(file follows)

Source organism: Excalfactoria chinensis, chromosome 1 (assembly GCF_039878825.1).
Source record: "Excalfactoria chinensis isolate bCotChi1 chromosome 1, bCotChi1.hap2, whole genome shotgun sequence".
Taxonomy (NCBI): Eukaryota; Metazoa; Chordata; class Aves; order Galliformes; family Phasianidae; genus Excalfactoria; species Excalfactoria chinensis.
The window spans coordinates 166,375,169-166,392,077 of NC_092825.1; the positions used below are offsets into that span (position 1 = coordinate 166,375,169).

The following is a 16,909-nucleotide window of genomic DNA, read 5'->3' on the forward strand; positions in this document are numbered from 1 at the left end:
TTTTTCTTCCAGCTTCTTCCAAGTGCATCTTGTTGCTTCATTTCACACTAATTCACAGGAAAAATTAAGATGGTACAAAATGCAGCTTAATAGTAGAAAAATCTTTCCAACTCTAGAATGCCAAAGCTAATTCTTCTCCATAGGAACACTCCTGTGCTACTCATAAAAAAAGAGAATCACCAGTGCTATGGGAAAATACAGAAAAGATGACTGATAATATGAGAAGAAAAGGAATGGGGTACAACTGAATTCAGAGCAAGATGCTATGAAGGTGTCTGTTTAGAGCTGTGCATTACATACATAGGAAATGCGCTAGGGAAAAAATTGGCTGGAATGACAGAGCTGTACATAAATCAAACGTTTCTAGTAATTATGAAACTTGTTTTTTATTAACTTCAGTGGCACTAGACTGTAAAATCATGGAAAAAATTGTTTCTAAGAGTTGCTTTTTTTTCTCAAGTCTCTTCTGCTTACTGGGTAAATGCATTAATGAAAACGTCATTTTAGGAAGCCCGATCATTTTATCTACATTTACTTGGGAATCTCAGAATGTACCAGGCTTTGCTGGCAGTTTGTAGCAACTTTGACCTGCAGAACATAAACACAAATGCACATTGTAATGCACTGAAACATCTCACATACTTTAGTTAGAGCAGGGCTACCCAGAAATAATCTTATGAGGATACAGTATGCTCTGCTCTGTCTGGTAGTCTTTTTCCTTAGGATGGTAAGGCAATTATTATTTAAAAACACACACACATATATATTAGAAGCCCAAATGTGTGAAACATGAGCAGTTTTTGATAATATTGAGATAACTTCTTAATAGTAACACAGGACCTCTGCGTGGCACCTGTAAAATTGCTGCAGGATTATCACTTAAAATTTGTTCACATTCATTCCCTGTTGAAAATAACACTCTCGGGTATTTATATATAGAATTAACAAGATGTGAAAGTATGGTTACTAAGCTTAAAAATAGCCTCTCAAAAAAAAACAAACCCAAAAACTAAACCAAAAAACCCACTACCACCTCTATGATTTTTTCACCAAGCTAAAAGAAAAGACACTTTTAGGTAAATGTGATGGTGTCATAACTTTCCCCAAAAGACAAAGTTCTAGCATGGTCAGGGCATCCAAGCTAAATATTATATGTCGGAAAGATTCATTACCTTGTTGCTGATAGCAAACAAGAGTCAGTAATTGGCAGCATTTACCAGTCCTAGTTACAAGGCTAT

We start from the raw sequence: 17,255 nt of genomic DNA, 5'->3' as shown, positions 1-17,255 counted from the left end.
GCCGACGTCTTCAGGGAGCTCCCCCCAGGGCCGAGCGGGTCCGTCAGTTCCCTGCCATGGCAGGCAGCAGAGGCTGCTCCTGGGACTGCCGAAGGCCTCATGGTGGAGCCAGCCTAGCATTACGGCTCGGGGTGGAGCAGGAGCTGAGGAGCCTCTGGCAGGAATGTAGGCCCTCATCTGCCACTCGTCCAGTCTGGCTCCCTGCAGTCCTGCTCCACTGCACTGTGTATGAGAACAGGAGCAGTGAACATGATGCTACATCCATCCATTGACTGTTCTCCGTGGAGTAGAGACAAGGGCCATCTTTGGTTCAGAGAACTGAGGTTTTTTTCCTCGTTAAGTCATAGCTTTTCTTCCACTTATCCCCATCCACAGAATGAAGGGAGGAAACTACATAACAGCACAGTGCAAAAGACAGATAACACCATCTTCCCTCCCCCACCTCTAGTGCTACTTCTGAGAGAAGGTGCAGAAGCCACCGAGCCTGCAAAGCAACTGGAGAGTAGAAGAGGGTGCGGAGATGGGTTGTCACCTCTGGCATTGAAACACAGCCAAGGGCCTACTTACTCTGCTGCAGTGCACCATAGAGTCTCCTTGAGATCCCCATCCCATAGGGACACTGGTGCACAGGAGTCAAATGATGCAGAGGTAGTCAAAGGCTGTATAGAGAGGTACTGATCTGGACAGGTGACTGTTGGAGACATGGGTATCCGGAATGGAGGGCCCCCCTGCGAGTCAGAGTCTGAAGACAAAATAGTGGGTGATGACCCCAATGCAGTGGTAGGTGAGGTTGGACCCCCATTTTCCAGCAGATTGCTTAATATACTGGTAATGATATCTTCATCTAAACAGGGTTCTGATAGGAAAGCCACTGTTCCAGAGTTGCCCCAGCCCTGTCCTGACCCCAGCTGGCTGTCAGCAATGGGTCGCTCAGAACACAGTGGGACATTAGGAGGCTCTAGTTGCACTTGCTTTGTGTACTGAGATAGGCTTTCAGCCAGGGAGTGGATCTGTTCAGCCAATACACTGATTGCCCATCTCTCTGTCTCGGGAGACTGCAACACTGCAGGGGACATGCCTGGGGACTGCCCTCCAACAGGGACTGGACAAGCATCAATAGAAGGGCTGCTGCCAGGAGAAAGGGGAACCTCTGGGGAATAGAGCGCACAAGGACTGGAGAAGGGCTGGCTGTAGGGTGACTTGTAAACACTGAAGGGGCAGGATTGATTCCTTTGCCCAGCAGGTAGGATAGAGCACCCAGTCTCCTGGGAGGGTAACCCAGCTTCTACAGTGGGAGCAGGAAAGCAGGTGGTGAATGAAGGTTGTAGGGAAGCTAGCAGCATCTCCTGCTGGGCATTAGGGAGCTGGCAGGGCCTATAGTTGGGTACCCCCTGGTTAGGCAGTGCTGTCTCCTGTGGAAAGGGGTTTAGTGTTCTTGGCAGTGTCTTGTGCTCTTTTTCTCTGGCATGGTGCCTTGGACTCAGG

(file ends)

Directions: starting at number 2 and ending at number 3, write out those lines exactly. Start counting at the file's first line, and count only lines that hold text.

Source record: "Excalfactoria chinensis isolate bCotChi1 chromosome 1, bCotChi1.hap2, whole genome shotgun sequence".
Taxonomy (NCBI): Eukaryota; Metazoa; Chordata; class Aves; order Galliformes; family Phasianidae; genus Excalfactoria; species Excalfactoria chinensis.